5. Starkville

Old Main Academic Center is on the campus of Mississippi State University, the largest college campus in the state.

Starkville is home to Mississippi State University.

©Traicovn / CC BY 4.0 - License

With 47.3% of adults 25 years old and up having a bachelor’s degree or more, it should be no surprise that Starkville is a college town. Home to Mississippi State University and the county seat of Oktibbeha County, this town of 24,168 people hosts many arts and entertainment events. It is also home to several libraries, the Oktibbeha County Heritage Museum, the Cobb Museum of Archaeology, and the Cotton District, which is a walkable residential community with bars, restaurants, and interesting architecture.

4. Ridgeland

Aerial shot of the tower at the Colony Park in Ridgeland, Mississippi

The town of Ridgeland, Mississippi, has a Washington Monument replica in its Colony Park development.

©Wirestock/iStock via Getty Images

Ridgeland is a Jackson suburb of 24,404 people located north of the city and south of Madison. Its population of adults 25 and over with at least a bachelor’s degree is 51.8%. The city is home to Holmes Community College and companies such as Bomgar, C Spire Wireless, and Cal-Maine Foods. The tax base established by these and other businesses has allowed Ridgeland to be aggressive in its development strategies. It has many shopping and dining opportunities, as well as hiking and biking trails and access to the Ross R. Barnett Reservoir.

3. Flowood

Mississippi Aerial

The city of Flowood, in the upper right-hand corner of this photo, sits across from Jackson on the other side of the Pearl River.

©Rui Mesquita Cordeiro/iStock via Getty Images

Flowood is a nice community to the northeast of Jackson that attracts educated workers from the city. Of the adults at or over 25 in Flowood, 52.8% of them have at least a bachelor’s degree. This city of 10,530 is home to the National Weather Service location that serves Jackson. It also has the University of Phoenix’s only Mississippi campus. The Jackson, Mississippi side has the Pearl River as its border, across which is LeFleur Bluff State Park. It also has the first city-owned indoor remote control off-road race track in the United States.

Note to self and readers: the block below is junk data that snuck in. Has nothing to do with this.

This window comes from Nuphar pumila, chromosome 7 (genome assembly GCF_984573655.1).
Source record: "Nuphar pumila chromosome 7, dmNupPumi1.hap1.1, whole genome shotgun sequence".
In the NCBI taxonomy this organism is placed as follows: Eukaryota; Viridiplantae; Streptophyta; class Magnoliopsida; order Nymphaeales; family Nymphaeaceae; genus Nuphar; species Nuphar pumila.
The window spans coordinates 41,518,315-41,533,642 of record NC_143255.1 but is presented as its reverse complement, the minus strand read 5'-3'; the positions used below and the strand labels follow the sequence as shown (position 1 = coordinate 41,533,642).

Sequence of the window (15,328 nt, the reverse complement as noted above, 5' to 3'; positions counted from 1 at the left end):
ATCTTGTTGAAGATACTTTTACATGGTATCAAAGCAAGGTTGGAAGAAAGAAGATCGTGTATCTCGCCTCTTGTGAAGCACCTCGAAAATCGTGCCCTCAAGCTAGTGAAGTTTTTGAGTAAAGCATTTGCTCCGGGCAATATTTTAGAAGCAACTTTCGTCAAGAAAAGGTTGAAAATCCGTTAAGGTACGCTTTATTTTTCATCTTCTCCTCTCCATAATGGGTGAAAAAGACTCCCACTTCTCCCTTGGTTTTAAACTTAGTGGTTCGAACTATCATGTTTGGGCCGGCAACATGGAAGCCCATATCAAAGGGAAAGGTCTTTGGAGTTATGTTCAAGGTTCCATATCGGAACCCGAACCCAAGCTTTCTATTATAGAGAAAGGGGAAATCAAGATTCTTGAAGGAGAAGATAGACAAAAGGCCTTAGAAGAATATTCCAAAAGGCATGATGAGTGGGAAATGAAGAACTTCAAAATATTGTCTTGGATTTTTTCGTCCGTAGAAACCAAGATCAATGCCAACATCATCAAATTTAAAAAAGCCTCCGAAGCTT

2. Oxford

Lafayette County Courthouse in Oxford, Mississippi in winter.

The Lafayette County Courthouse is one of many historic buildings in Oxford, Mississippi.

©Rick Grainger/

Another college town, Oxford, Mississippi, has a 25-and-over population, with 58.5% holding a bachelor’s degree or higher. This town of 26,437 is located just short of the Tennessee border, southeast of Memphis. Oxford is located right next to the University of Mississippi. The city was the hometown of William Faulkner. Its downtown Square boasts Square Books, an independent bookstore located in three buildings no more than 100 feet apart. It also has the Burns-Belfry Museum and Multicultural Center, which is dedicated to African American History.

1. Madison

Strawberry Patch Park Madison Mississippi

Stretching one’s legs in Strawberry Patch Park must be good for the mind, as Madison is the most educated place in Mississippi.

©Pmsyyz / CC BY-SA 3.0 - License

Madison City, with a population of 27,775, is the most educated place in Mississippi. 67.7% of adults 25 and over have a bachelor’s degree or more. A northern suburb of Jackson, Mississippi, the city is home to a satellite campus of Jackson State University. Madison has many parks and trails, including Strawberry Patch Park and the Simmons Arboretum. The town also boasts quality schools, low crime, and affordable housing. It is no wonder that it is attractive to well-educated workers from Jackson.

The photo featured at the top of this post is © Robby Followell / CC BY-SA 3.0 – License / Original

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About the Author

Rob Amend is a writer at A-Z Animals, primarily covering meteorology, geology, geography, and animal oddities. He attained a Master's Degree in Library Science in 2000 and served as reference librarian in an urban public library for 22 years. Rob lives in Cincinnati, Ohio, and enjoys spending time with his family, hiking, photography, woodworking, listening to classic rock, and watching classic films—his favorite animal is a six-foot-tall rabbit named Harvey.